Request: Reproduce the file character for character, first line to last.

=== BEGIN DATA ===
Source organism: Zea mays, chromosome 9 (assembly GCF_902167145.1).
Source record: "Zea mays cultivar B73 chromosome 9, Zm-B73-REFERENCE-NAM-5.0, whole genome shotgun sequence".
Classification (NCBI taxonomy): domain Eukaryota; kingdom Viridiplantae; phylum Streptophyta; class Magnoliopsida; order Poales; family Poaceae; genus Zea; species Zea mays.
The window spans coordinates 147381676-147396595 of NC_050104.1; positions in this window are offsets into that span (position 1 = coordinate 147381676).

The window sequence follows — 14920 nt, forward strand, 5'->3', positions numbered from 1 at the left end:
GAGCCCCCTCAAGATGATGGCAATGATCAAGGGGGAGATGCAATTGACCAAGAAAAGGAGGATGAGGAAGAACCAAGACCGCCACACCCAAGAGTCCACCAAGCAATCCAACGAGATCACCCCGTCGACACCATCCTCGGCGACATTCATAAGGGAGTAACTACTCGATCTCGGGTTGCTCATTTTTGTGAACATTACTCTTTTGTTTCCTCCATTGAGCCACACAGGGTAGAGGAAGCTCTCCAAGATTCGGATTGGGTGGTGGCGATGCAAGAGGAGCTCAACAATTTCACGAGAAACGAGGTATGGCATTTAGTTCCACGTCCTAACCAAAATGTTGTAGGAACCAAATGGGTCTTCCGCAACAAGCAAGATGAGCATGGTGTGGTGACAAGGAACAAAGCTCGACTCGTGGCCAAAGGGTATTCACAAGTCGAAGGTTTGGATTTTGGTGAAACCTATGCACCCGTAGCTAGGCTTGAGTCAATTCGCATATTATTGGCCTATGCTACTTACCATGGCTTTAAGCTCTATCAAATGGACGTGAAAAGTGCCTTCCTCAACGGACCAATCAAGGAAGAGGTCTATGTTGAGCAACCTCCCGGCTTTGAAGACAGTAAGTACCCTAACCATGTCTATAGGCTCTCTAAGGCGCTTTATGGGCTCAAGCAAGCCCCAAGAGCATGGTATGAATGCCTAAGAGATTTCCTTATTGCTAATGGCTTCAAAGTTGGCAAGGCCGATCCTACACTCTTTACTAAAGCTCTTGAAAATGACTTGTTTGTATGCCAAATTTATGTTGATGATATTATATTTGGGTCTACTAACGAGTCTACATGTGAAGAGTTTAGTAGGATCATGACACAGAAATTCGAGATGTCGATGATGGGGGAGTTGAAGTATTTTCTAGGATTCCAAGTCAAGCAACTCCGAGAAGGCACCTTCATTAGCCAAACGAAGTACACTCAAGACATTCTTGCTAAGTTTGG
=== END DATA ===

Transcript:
Source organism: Zea mays, chromosome 9 (assembly GCF_902167145.1).
Source record: "Zea mays cultivar B73 chromosome 9, Zm-B73-REFERENCE-NAM-5.0, whole genome shotgun sequence".
Classification (NCBI taxonomy): domain Eukaryota; kingdom Viridiplantae; phylum Streptophyta; class Magnoliopsida; order Poales; family Poaceae; genus Zea; species Zea mays.
The window spans coordinates 147381676-147396595 of NC_050104.1; positions in this window are offsets into that span (position 1 = coordinate 147381676).

The window sequence follows — 14920 nt, forward strand, 5'->3', positions numbered from 1 at the left end:
GAGCCCCCTCAAGATGATGGCAATGATCAAGGGGGAGATGCAATTGACCAAGAAAAGGAGGATGAGGAAGAACCAAGACCGCCACACCCAAGAGTCCACCAAGCAATCCAACGAGATCACCCCGTCGACACCATCCTCGGCGACATTCATAAGGGAGTAACTACTCGATCTCGGGTTGCTCATTTTTGTGAACATTACTCTTTTGTTTCCTCCATTGAGCCACACAGGGTAGAGGAAGCTCTCCAAGATTCGGATTGGGTGGTGGCGATGCAAGAGGAGCTCAACAATTTCACGAGAAACGAGGTATGGCATTTAGTTCCACGTCCTAACCAAAATGTTGTAGGAACCAAATGGGTCTTCCGCAACAAGCAAGATGAGCATGGTGTGGTGACAAGGAACAAAGCTCGACTCGTGGCCAAAGGGTATTCACAAGTCGAAGGTTTGGATTTTGGTGAAACCTATGCACCCGTAGCTAGGCTTGAGTCAATTCGCATATTATTGGCCTATGCTACTTACCATGGCTTTAAGCTCTATCAAATGGACGTGAAAAGTGCCTTCCTCAACGGACCAATCAAGGAAGAGGTCTATGTTGAGCAACCTCCCGGCTTTGAAGACAGTAAGTACCCTAACCATGTCTATAGGCTCTCTAAGGCGCTTTATGGGCTCAAGCAAGCCCCAAGAGCATGGTATGAATGCCTAAGAGATTTCCTTATTGCTAATGGCTTCAAAGTTGGCAAGGCCGATCCTACACTCTTTACTAAAGCTCTTGAAAATGACTTGTTTGTATGCCAAATTTATGTTGATGATATTATATTTGGGTCTACTAACGAGTCTACATGTGAAGAGTTTAGTAGGATCATGACACAGAAATTCGAGATGTCGATGATGGGGGAGTTGAAGTATTTTCTAGGATTCCAAGTCAAGCAACTCCGAGAAGGCACCTTCATTAGCCAAACGAAGTACACTCAAGACATTCTTGCTAAGTTTGG